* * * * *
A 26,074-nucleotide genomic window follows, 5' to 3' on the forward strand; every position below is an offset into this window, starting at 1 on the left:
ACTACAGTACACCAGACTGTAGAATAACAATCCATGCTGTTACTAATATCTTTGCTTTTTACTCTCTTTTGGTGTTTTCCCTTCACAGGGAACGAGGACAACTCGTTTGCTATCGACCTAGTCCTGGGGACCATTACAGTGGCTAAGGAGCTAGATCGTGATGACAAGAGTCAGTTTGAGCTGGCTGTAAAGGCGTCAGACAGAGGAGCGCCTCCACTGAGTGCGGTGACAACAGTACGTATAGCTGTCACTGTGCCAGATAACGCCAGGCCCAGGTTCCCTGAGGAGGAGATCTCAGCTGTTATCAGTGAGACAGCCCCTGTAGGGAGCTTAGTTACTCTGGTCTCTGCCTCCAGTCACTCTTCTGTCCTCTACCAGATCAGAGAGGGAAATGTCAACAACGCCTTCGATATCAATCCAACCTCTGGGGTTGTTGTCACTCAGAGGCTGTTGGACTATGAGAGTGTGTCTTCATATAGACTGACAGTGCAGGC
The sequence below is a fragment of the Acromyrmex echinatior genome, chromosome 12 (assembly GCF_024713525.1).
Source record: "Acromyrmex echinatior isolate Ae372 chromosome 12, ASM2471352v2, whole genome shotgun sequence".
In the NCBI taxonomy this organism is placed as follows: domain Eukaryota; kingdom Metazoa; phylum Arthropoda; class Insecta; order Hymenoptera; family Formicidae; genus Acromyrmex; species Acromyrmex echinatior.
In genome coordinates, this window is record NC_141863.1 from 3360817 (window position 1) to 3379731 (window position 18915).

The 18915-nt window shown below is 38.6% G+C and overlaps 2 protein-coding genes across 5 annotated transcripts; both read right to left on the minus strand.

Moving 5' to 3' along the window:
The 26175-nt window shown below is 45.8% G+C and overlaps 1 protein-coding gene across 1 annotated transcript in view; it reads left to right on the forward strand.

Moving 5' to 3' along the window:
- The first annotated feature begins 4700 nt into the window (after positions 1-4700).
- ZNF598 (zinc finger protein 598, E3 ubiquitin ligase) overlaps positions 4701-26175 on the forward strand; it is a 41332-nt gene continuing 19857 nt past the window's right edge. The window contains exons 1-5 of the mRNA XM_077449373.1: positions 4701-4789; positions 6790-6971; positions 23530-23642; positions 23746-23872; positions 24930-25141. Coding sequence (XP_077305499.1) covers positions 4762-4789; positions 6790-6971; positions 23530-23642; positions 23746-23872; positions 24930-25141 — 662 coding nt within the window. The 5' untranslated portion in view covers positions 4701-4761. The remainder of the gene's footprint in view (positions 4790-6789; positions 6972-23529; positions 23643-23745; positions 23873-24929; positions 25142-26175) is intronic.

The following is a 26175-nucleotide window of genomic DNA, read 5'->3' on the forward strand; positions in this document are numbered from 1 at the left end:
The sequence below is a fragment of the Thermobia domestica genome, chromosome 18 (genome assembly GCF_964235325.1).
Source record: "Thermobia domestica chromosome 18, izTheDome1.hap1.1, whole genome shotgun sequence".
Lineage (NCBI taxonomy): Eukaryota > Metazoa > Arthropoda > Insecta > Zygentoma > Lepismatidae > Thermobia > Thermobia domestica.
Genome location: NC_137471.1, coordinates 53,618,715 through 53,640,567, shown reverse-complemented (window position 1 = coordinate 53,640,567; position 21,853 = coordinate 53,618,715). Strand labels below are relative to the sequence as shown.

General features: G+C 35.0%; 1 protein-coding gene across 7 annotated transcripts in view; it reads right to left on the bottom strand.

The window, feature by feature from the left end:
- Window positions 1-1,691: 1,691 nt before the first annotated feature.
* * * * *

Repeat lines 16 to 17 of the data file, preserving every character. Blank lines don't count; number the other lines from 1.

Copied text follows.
Lineage (NCBI taxonomy): Eukaryota > Metazoa > Arthropoda > Insecta > Zygentoma > Lepismatidae > Thermobia > Thermobia domestica.
Genome location: NC_137471.1, coordinates 53,618,715 through 53,640,567, shown reverse-complemented (window position 1 = coordinate 53,640,567; position 21,853 = coordinate 53,618,715). Strand labels below are relative to the sequence as shown.